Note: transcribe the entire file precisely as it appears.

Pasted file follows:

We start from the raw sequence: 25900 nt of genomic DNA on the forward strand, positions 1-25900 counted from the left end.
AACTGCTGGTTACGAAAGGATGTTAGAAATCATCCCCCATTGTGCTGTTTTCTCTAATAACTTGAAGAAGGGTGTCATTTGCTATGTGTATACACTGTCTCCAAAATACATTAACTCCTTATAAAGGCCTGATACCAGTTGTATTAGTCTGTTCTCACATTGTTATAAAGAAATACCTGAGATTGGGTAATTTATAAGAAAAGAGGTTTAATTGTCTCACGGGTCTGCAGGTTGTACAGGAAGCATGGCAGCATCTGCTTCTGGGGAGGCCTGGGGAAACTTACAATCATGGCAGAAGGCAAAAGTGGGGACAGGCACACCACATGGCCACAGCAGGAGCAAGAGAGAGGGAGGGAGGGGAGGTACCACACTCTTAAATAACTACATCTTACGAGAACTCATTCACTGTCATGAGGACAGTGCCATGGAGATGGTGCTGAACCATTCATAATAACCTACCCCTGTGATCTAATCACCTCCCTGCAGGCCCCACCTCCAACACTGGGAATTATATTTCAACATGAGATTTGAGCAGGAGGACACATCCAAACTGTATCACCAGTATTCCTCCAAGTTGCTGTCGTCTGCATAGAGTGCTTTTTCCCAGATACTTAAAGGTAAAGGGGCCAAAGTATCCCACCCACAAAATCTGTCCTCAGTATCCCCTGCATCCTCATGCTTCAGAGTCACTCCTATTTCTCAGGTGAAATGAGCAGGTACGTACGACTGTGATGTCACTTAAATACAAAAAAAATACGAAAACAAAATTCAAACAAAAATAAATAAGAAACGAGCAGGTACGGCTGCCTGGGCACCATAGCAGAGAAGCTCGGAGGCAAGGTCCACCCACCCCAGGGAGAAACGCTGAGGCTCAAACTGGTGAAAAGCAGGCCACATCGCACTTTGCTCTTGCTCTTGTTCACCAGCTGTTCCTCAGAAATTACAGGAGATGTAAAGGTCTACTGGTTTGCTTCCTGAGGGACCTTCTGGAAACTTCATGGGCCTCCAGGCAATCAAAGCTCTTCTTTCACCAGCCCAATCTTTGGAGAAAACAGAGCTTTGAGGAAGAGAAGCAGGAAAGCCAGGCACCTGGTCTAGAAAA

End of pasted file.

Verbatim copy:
We start from the raw sequence: 25900 nt of genomic DNA on the forward strand, positions 1-25900 counted from the left end.
AACTGCTGGTTACGAAAGGATGTTAGAAATCATCCCCCATTGTGCTGTTTTCTCTAATAACTTGAAGAAGGGTGTCATTTGCTATGTGTATACACTGTCTCCAAAATACATTAACTCCTTATAAAGGCCTGATACCAGTTGTATTAGTCTGTTCTCACATTGTTATAAAGAAATACCTGAGATTGGGTAATTTATAAGAAAAGAGGTTTAATTGTCTCACGGGTCTGCAGGTTGTACAGGAAGCATGGCAGCATCTGCTTCTGGGGAGGCCTGGGGAAACTTACAATCATGGCAGAAGGCAAAAGTGGGGACAGGCACACCACATGGCCACAGCAGGAGCAAGAGAGAGGGAGGGAGGGGAGGTACCACACTCTTAAATAACTACATCTTACGAGAACTCATTCACTGTCATGAGGACAGTGCCATGGAGATGGTGCTGAACCATTCATAATAACCTACCCCTGTGATCTAATCACCTCCCTGCAGGCCCCACCTCCAACACTGGGAATTATATTTCAACATGAGATTTGAGCAGGAGGACACATCCAAACTGTATCACCAGTATTCCTCCAAGTTGCTGTCGTCTGCATAGAGTGCTTTTTCCCAGATACTTAAAGGTAAAGGGGCCAAAGTATCCCACCCACAAAATCTGTCCTCAGTATCCCCTGCATCCTCATGCTTCAGAGTCACTCCTATTTCTCAGGTGAAATGAGCAGGTACGTACGACTGTGATGTCACTTAAATACAAAAAAAATACGAAAACAAAATTCAAACAAAAATAAATAAGAAACGAGCAGGTACGGCTGCCTGGGCACCATAGCAGAGAAGCTCGGAGGCAAGGTCCACCCACCCCAGGGAGAAACGCTGAGGCTCAAACTGGTGAAAAGCAGGCCACATCGCACTTTGCTCTTGCTCTTGTTCACCAGCTGTTCCTCAGAAATTACAGGAGATGTAAAGGTCTACTGGTTTGCTTCCTGAGGGACCTTCTGGAAACTTCATGGGCCTCCAGGCAATCAAAGCTCTTCTTTCACCAGCCCAATCTTTGGAGAAAACAGAGCTTTGAGGAAGAGAAGCAGGAAAGCCAGGCACCTGGTCTAGAAAA